By the early 1970’s, Japanese manufacturers needed a cleaner running alternative to two-stroke street bikes and began to expand R&D into four stroke technologies. Yamaha – who had an enviable reputation for high performance two-strokes - first created the XS-1 650cc twin which was warmly received then, in 1972, launched the TX750, a bike that severely dented their reputation.
With a core mission to cancel out the inherent vibration of a large capacity twin, the TX featured Yamaha’s "Omni-Phase balancer" system which was, in fact a combination of two chain-driven counter-weight assemblies. Other innovations included a “failed headlamp bulb” indicator and even a rear brake shoe wear indicator plus aluminium wheel rims and rear lamp out indicator.
Civil and police versions of the TX750 were launched and, soon after, engine failures were reported while the complexity of the Omni-Phase assembly was questioned. Some speculated that the counterweights were frothing oil and this aeriated fluid starved lubrication to parts of the mostly plain bearing engine. Others questioned the oil filter assembly. Right or wrong it was a fact that Yamaha tried as much as they could to cure the issues including the fitment of an oil cooler even sending engineers to dealerships to examine and try to fix stricken machines.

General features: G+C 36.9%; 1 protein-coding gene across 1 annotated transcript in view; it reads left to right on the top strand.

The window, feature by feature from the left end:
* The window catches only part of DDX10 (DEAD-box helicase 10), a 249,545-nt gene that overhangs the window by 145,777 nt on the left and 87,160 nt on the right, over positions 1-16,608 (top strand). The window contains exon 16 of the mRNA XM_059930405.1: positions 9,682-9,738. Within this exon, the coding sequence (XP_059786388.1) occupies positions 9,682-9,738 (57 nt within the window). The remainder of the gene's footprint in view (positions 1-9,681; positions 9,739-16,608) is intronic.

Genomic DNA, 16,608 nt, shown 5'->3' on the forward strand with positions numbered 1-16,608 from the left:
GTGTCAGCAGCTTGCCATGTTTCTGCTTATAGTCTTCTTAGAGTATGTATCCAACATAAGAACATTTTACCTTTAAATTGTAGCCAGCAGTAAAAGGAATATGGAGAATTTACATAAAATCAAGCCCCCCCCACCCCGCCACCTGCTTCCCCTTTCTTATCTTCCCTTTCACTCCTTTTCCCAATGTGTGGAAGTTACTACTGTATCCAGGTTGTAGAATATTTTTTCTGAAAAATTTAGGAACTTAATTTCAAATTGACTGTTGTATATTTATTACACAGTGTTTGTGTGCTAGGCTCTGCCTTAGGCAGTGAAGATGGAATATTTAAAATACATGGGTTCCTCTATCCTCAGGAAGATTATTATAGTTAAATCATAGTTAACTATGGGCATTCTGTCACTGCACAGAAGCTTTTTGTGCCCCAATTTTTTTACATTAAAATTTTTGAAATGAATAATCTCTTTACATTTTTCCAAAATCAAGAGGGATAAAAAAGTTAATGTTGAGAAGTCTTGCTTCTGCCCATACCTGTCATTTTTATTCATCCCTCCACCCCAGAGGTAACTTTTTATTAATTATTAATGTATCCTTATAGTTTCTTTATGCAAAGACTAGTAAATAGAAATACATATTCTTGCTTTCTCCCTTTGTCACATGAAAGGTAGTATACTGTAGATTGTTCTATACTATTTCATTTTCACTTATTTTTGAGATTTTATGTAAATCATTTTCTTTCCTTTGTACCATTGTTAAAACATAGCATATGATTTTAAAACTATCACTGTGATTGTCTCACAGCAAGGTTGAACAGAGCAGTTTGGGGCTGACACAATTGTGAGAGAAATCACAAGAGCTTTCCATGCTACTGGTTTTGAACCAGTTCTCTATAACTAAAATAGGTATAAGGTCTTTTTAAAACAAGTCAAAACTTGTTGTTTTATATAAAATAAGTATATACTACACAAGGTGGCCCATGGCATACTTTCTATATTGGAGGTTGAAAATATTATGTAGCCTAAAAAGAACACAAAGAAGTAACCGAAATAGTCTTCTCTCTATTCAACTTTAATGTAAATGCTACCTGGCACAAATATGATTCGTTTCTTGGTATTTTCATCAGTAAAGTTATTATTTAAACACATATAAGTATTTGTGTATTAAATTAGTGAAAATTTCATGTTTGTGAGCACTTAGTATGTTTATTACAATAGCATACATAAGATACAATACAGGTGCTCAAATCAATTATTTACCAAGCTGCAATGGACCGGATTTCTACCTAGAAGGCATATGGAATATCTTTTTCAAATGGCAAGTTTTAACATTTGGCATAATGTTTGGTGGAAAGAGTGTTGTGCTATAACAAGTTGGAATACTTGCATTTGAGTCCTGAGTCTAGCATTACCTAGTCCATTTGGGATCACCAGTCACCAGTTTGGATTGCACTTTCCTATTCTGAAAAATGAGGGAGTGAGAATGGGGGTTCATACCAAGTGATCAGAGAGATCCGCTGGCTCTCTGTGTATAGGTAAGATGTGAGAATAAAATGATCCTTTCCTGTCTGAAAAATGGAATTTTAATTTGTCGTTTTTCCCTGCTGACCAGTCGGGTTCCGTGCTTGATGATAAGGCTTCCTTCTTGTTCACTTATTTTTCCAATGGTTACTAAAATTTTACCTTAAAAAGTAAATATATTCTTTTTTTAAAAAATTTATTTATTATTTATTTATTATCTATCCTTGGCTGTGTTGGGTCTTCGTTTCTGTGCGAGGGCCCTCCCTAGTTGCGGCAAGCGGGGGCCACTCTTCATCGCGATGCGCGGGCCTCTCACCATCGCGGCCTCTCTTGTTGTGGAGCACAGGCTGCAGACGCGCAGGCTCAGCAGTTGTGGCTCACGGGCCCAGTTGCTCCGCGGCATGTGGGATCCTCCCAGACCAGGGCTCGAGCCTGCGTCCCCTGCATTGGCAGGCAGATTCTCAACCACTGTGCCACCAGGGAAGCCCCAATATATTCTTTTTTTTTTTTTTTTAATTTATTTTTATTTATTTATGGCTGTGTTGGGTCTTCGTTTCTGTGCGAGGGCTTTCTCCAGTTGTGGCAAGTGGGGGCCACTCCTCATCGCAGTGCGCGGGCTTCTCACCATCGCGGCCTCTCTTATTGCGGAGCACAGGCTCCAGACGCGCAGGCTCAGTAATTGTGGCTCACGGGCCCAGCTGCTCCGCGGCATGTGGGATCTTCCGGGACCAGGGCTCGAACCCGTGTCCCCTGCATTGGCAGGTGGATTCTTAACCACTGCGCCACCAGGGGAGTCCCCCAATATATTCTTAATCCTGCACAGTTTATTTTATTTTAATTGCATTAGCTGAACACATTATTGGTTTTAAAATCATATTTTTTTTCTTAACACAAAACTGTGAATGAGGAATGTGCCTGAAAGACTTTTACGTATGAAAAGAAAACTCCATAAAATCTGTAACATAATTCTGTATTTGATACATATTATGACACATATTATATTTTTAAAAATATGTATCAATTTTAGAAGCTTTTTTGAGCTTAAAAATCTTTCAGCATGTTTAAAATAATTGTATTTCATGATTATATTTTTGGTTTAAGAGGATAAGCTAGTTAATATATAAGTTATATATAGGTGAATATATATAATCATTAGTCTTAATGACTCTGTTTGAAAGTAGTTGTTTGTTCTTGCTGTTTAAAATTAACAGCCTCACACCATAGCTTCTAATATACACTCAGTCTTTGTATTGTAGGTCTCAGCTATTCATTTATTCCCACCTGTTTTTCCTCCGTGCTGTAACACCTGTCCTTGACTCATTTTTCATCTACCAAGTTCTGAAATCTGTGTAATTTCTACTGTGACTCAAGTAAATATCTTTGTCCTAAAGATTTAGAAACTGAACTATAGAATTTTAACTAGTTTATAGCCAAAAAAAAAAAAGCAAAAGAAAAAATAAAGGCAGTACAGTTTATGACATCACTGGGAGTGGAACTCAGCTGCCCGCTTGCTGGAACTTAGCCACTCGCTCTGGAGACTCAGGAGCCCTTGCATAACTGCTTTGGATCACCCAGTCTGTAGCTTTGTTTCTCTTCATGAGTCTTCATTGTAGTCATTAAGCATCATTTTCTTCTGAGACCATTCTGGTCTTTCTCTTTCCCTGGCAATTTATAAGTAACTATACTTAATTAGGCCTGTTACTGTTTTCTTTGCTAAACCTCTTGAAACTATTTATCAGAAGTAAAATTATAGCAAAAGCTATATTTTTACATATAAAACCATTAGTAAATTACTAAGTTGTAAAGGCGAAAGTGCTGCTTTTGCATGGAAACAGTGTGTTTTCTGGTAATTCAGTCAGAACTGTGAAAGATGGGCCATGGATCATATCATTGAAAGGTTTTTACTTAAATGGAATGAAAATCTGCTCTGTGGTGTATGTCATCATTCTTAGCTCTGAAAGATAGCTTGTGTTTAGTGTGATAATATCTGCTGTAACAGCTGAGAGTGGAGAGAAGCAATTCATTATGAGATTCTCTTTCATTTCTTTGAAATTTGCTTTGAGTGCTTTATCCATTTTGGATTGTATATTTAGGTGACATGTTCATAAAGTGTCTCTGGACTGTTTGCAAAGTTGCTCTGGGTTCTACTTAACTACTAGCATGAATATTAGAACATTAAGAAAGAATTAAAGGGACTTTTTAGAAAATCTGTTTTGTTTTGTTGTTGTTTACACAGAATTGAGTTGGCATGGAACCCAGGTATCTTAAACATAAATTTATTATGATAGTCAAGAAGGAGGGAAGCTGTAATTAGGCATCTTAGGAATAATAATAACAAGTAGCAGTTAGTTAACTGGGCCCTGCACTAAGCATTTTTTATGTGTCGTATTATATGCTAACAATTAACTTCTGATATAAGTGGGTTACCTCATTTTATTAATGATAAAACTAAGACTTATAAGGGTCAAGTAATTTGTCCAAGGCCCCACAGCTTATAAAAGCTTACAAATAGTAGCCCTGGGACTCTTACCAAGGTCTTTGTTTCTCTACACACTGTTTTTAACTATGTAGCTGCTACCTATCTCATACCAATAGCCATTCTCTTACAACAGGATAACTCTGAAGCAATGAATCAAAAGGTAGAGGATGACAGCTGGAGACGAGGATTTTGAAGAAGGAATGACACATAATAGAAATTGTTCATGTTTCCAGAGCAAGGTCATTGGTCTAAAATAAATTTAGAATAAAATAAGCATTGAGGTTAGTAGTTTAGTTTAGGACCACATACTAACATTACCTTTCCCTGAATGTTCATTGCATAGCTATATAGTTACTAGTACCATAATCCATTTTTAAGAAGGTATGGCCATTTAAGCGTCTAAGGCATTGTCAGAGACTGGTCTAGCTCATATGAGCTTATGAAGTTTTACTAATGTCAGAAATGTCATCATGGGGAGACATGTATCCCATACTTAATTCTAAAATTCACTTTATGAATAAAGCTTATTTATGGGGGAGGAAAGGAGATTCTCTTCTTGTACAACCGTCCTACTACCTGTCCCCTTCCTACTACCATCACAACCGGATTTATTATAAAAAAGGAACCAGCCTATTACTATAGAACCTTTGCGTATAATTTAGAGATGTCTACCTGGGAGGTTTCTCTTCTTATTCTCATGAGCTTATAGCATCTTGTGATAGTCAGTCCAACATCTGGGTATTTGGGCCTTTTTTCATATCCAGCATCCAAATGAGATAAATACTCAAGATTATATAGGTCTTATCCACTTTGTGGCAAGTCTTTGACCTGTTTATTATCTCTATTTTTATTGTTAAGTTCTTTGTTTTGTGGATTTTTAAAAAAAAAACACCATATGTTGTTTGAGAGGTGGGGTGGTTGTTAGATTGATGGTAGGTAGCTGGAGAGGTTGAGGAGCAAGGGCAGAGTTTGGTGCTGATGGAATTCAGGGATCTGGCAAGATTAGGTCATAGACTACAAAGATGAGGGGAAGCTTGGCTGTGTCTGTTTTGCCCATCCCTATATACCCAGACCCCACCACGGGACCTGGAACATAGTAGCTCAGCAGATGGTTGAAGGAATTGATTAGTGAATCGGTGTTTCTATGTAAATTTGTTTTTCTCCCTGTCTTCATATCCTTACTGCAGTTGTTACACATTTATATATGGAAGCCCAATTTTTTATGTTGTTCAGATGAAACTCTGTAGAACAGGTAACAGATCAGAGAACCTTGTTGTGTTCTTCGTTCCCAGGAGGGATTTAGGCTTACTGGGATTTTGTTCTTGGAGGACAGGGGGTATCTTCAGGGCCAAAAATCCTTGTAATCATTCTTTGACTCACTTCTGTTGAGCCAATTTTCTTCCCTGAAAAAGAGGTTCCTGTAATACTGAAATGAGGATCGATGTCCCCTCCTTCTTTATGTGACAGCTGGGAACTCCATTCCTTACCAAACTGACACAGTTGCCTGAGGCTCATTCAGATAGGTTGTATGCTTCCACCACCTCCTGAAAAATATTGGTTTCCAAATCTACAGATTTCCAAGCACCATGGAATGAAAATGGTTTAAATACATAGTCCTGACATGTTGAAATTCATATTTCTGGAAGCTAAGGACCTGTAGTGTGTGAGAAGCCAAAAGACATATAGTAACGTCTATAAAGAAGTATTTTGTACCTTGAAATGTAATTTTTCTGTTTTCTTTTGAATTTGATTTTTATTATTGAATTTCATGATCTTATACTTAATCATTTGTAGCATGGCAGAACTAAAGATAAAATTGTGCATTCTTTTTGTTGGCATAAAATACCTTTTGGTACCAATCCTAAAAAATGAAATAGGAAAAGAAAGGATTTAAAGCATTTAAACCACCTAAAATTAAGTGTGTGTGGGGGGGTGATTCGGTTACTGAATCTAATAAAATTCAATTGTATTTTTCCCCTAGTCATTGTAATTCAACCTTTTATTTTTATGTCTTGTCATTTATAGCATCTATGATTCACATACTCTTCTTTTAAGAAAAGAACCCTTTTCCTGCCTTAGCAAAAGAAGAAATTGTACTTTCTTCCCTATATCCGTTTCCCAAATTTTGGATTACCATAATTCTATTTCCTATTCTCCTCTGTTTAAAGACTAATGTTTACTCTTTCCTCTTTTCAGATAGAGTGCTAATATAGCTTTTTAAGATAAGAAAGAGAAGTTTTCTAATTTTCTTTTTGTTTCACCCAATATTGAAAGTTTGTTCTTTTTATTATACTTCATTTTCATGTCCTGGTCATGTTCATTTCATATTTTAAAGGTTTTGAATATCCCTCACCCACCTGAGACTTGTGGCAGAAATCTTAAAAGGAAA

It was not all bad news. The XS-1 became the XS650 and went on to become a legend while, sadly, the TX750 was quietly dropped by 1975. While much reverse engineering was done – and the final production of TX750 was largely trouble free - but the numerous initial engine failures cast a long shadow. Like any old Japanese bike, even the TX has a loyal following and parts are eagerly sought by enthusiasts.
Check out all the parts available for this rare twin on the CMS web site. We aim to take the trouble out of restoring this rare twin.
issued: Friday, March 17, 2023
updated: Monday, March 20, 2023
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